The battle to save the 1921 Ambassador Hotel on Wilshire Boulevard was one of the largest in the Conservancy's history, and its loss was one of the greatest.
The Conservancy worked for nearly twenty years to prevent the demolition of the Ambassador Hotel. Ultimately, for many reasons, the complex was demolished in 2005-2006 and replaced with a Los Angeles Unified School District campus.
Opened in 1921 and designed by Myron Hunt, with later renovations by Paul Williams, the Ambassador Hotel was one of Los Angeles’ defining historic sites. It was the catalyst for development of the entire Wilshire Boulevard corridor, which had been a dirt road before the Ambassador opened. It was also home to the Cocoanut Grove nightclub, Los Angeles’ premier night spot for decades; host to six Oscar ceremonies and to every U.S. President from Herbert Hoover to Richard Nixon; and the site of the tragic assassination of Robert F. Kennedy in 1968.
The hotel closed in 1989 and went through a succession of owners and potential owners. In 2001, LAUSD purchased the property and announced its intent to build three schools on the site for the Wilshire Center-Koreatown community, one of the densest and underserved areas in the District.
The Los Angeles Conservancy spent the next three years demonstrating how LAUSD could feasibly reuse the hotel building as part of the new campus, or build the campus elsewhere on the site and adapt the main building as affordable housing and services for the surrounding community. LAUSD rejected all of these proposals.
In November 2004, the Conservancy and seven other organizations filed litigation challenging LAUSD’s plans to demolish the hotel. The lawsuit challenged the adequacy of the final environmental impact report in exploring alternatives to demolition or providing enforceable mitigation measures. LAUSD convinced the court otherwise, leading to a settlement that created a Historic Schools Investment Fund with $4.9 million in funding from LAUSD. The Ambassador Hotel was demolished between October 2005 and January 2006.
As mitigation for the hotel’s demolition, LAUSD agreed to retain and reuse the former Cocoanut Grove; the hotel’s former coffee shop, designed by renowned architect Paul R. Williams; and the pantry behind the hotel’s Embassy Ballroom, the site of Senator Robert F. Kennedy’s assassination in 1968.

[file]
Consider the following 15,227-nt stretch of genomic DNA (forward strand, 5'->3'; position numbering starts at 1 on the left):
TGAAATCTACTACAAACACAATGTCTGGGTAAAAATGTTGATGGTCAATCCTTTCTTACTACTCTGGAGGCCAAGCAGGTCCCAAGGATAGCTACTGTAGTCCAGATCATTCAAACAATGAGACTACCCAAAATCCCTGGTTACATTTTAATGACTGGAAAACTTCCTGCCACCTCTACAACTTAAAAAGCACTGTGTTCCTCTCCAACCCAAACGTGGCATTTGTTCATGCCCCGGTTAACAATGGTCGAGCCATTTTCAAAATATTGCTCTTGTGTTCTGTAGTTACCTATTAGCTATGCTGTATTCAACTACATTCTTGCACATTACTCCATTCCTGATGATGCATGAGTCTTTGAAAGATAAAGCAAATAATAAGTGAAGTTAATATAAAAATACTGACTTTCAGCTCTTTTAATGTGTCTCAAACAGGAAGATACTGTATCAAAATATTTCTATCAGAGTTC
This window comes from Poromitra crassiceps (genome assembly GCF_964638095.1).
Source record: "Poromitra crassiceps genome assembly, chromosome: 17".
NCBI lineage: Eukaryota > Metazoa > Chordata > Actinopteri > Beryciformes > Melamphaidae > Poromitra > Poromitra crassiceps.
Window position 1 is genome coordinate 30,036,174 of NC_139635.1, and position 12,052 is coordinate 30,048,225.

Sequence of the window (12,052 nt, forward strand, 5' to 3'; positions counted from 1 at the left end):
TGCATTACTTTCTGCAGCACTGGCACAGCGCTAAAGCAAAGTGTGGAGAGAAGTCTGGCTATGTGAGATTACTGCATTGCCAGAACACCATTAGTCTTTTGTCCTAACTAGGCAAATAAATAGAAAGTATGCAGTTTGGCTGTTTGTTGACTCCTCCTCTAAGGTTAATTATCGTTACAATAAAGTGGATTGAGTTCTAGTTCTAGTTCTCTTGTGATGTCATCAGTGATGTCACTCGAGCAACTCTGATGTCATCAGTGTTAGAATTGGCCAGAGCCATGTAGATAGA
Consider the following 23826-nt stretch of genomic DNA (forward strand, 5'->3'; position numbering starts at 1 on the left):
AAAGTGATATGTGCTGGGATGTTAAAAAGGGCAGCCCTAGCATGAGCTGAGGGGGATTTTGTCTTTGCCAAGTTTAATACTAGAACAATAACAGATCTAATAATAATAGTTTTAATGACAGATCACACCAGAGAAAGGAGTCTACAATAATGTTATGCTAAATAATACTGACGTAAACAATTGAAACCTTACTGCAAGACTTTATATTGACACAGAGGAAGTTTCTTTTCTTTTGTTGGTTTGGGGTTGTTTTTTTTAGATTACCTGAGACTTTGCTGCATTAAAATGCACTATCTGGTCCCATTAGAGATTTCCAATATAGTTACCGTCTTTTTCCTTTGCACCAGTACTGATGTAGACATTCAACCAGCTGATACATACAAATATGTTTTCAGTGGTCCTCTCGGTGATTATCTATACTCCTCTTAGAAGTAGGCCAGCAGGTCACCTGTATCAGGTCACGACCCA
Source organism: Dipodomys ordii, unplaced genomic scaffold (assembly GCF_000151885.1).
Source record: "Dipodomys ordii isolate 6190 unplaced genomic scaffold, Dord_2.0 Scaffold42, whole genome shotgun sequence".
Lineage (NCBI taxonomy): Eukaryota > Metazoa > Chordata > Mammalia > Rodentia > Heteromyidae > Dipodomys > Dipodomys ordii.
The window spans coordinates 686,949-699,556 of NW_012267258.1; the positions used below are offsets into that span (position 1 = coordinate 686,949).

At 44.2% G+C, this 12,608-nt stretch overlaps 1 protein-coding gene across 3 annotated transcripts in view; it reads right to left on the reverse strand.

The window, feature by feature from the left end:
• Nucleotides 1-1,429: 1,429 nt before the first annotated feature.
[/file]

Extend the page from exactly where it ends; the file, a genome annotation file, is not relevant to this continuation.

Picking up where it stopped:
The District changed course regarding all of these promises, leading to new litigation by the Conservancy in October 2007. This litigation ended in January 2008 with a settlement in which LAUSD would contribute an additional $4 million to the Historic Schools Investment Fund.
Despite our best efforts, press accounts included a fair amount of misinformation about the preservation aspect of the issue and our involvement. Without belaboring the point or rehashing the issue, we do want to clarify some information for the record:
1. We wanted a school on the site. In many cases, the issue is still being framed as a choice between historic preservation and the use of the site as a much-needed school. To the contrary, it wasn’t an "either-or" situation. We strongly advocated adapting the hotel building for use as a school, which we think would have provided kids with an even better learning environment by allowing them to touch history as they learned it. When the Los Angeles Unified School District (LAUSD) rejected our plan for using the hotel building as a school, we returned with a new plan that would have built small learning communities around the hotel building, adapting the building instead for use as affordable housing and community services. That plan was also rejected outright.
2. The new campus is not historic. Make no mistake: there is no meaningful preservation on the site. The porte cochere and one wall of the Cocoanut Grove were retained; the rest is replicated. The campus interprets the site's history but does not preserve it.
3. Preservation did not cause cost overruns or schedule delays. We were very mindful of the need to provide a school as soon as possible, which was one of the reasons we chose not to pursue further litigation when it became clear we wouldn't prevail. Nor was the approved plan part of a compromise between LAUSD and preservationists. We didn't compromise on the Ambassador Hotel; we lost. Whatever "preservation measures" LAUSD undertook were entirely self-imposed and did not amount to actual preservation.